NBCC Reads: Morris Dickstein Picks John Cheever’s Stories

by Morris Dickstein | Oct-29-2013

What is your favorite National Book Critics Circle finalist of all time? The first NBCC winners, honored in 1975 for books published in 1974, were E.L. Doctorow (Ragtime, fiction), John Ashbery (Self-Portrait in a Convex Mirror, poetry), R.W.B. Lewis for his biography of Edith Wharton, and Paul Fussell (The Great War and Modern Memory, criticism). In 2014 the National Book Critics Circle prepares to celebrate nearly forty years of the best work selected by the critics themselves, and also to launch the new John Leonard award for first book. So we're looking back at the winners and finalists, all archived on our website, and we've asked our members and former honorees to pick a favorite. Here's the sixth of dozens of choices in our latest in six years of NBCC Reads surveys. The Stories of John Cheever won the 1978 NBCC fiction award, and also a National Book Award and the Pulitzer Prize in Fiction.

So many of the finest works of the last 38 years have been nominated for the NBCC book awards that it’s almost impossible to choose a single title. Many of the best did not finally win the award, including Irving Howe’s seminal World of Our Fathers, Norman Mailer’s remarkable nonfiction novel The Executioner’s Song, J. M. Coetzee’s best novel, Disgrace, Marshall Berman’s irresistible study of modernism, All That Is Solid Melts Into Air, Paul Zweig’s unsurpassed biography of Whitman, and Wayne Koestenbaum’s delicious meditation on gay men and opera, The Queen’s Throat, to name just a few. Among those that did win the award, my favorites, singled out almost at random, include Ian McEwan’s Atonement, Joseph Frank’s definitive biography of Dostoevsky, perhaps Philip Roth’s best novel, The Counterlife, C. K. Williams’s collection of poems, Flesh and Blood, Marilynne Robinson’s poignantly intelligent Gilead, and two enduring collections of essays, Joseph Brodsky’s Less Than One and Gary Giddins’s Visions of Jazz. But faced with the impossible demand to select only one title, I’d have to plump for The Stories of John Cheever.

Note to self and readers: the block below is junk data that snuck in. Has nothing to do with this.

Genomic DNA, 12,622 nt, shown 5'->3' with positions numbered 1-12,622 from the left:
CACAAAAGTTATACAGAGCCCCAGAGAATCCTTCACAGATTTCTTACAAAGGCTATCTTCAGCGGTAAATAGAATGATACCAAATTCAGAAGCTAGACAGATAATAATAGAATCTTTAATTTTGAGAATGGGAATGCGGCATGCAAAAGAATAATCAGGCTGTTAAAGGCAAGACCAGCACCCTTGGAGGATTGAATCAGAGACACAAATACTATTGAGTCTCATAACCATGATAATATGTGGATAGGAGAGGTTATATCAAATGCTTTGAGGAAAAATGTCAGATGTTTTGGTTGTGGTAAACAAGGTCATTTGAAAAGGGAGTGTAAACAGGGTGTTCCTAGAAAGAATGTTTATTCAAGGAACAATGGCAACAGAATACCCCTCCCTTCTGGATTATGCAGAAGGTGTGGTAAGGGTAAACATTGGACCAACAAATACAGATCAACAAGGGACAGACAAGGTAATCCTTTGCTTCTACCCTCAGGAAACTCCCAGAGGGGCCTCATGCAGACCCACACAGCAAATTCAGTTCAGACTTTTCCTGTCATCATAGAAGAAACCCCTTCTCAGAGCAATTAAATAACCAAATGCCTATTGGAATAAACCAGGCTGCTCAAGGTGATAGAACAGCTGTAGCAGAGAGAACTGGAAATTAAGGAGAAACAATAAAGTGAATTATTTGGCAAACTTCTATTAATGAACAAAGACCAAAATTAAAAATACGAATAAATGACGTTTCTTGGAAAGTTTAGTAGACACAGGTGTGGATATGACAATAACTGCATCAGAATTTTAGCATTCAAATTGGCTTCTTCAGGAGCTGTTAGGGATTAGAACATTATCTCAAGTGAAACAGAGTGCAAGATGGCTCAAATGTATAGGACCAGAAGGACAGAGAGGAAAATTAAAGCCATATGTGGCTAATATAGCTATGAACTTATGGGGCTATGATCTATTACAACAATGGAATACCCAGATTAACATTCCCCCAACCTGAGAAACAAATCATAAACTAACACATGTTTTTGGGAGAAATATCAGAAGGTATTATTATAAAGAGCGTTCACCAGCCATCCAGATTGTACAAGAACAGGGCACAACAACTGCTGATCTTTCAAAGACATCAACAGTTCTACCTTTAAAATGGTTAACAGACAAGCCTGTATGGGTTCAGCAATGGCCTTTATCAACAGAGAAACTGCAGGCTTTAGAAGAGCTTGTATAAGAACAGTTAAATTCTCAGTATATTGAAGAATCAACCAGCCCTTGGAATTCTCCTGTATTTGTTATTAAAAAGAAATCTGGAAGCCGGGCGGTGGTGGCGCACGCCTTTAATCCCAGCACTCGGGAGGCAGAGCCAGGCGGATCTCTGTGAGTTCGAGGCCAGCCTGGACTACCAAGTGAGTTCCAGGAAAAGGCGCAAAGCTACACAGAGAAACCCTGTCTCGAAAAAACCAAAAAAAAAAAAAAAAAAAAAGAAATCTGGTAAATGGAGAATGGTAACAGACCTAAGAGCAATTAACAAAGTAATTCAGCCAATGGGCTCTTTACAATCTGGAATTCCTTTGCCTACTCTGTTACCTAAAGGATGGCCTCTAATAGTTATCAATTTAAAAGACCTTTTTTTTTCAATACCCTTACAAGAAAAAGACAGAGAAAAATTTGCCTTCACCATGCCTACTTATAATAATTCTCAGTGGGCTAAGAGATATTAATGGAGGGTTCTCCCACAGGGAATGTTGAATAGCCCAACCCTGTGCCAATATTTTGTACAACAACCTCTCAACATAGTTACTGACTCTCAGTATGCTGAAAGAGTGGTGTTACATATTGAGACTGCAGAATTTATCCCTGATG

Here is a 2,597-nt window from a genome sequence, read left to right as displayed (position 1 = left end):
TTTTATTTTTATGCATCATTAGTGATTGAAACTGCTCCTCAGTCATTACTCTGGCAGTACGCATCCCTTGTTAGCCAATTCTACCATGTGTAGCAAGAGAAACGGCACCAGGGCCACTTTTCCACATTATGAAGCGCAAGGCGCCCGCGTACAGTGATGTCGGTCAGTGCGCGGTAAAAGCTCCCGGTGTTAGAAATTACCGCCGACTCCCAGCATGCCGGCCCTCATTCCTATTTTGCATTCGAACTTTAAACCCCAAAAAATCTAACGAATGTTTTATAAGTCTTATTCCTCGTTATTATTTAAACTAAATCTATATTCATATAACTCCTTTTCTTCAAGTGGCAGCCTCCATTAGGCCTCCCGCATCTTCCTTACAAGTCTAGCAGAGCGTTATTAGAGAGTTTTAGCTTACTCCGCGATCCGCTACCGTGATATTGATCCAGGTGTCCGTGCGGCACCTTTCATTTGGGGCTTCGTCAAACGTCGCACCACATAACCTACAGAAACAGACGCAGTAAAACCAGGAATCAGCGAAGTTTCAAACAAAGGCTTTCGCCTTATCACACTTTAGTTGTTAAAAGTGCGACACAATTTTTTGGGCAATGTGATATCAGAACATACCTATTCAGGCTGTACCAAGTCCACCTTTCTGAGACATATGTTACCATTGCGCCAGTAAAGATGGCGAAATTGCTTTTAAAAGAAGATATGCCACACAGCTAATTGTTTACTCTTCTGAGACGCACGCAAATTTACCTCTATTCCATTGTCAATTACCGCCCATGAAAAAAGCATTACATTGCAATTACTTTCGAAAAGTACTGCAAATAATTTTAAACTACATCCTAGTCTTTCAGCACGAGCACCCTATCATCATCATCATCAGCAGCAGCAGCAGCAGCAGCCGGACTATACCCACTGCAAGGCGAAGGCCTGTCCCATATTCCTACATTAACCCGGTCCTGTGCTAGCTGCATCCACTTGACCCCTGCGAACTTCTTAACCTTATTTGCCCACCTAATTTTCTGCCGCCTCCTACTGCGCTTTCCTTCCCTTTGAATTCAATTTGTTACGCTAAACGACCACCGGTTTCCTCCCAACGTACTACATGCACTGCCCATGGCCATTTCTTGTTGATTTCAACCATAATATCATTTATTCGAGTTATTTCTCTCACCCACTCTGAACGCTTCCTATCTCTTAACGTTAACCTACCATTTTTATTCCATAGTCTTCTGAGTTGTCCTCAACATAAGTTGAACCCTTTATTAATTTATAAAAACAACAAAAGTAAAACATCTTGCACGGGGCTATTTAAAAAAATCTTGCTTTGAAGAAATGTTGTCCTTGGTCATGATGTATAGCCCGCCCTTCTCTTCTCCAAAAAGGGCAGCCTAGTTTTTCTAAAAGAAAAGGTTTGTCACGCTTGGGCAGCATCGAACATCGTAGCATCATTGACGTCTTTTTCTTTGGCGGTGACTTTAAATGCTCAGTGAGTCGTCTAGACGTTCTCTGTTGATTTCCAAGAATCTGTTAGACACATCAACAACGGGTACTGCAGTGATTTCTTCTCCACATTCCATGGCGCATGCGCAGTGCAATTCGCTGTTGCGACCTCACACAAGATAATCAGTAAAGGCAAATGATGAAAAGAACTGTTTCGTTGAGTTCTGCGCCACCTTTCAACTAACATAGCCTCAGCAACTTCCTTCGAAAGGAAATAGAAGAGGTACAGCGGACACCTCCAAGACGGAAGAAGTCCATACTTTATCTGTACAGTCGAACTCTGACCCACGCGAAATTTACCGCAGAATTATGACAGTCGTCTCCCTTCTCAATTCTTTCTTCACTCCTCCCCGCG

First of all the stories, one after another, are simply wonderful - beautifully shaped, seductively written - the evolving arc of a whole career, brought together with perfect tact. A good dozen of them are among the outstanding stories of the postwar years - quite a batting average. Then too, the book came out at a low ebb of Cheever’s career: his writing had changed, The New Yorker, long his literary home, had begun turning down his work, which had nevertheless been typed, quite wrongly, as a certain kind of New Yorker story, teacup tragedies about predictable material - the genteel, gentile middle class, the terminally boring life of the suburbs - in a predictable tone of bland, well-mannered civility. Also, Cheever’s reception had turned sour; his edgiest novel, Falconer, had hardly been understood by reviewers, let alone welcomed. But reading the stories en masse overturned the stereotypes about him and his work, which now looked much darker and more daring than anyone had realized. There was a dawning sense of his conflicted, surprisingly tormented nature, which would be amply confirmed by the posthumous publication of his journals. Finally, there was the man himself, who charmed the pants off everyone as he accepted the award. I can still recall the wicked grin on his face, along with that wry New England tone of voice, when he said that he was so used to presenting awards to his friend Saul Bellow (whom he hugely admired) that he never expected to take one home himself. It was a performance, one of the most winning I’ve seen, but it was also heartfelt, a long overdue recognition that had to be the best reason for handing out these awards in the first place.